Over the past several years, the big three U.S. automakers have reduced the percentage of fleet deliveries relative to their overall sales, according to a study by Merrill Lynch. The study, which also followed trends in leasing, noted that lease rates have been lower than normal, because low rate financing has moved many private consumers to buy, rather than lease, their new cars. The study notes that fleet sales followed their traditional pattern of an increase in the fourth quarter, but the overall trend has been flat for all three companies. According to the study, GM remained the least dependent upon fleet sales, with fourth quarter fleet deliveries amounting to only 18 percent of the total, while Ford is most dependent on fleet sales, with fourth quarter deliveries amounting to 25 percent of total deliveries. On the leasing side, DaimlerChrysler has the highest lease rate in the big three, with Chrysler Group leases running 17 percent of total retail sales in the fourth quarter. GM has the lowest rate, at seven percent. The study noted that GM’s rates are lower than the rest of the industry because it is the leader in low rate financing.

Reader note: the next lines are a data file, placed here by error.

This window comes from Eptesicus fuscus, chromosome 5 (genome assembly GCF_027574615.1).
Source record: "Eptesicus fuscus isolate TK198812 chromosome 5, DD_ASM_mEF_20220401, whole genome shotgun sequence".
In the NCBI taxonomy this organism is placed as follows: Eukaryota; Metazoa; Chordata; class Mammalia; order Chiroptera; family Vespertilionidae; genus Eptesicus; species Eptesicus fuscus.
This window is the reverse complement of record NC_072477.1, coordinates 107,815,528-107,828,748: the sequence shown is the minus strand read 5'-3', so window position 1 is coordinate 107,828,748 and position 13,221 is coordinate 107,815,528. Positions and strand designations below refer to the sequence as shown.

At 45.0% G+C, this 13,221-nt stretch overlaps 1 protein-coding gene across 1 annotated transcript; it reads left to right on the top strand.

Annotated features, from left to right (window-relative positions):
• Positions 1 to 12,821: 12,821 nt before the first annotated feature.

Originally posted on Fleet Financials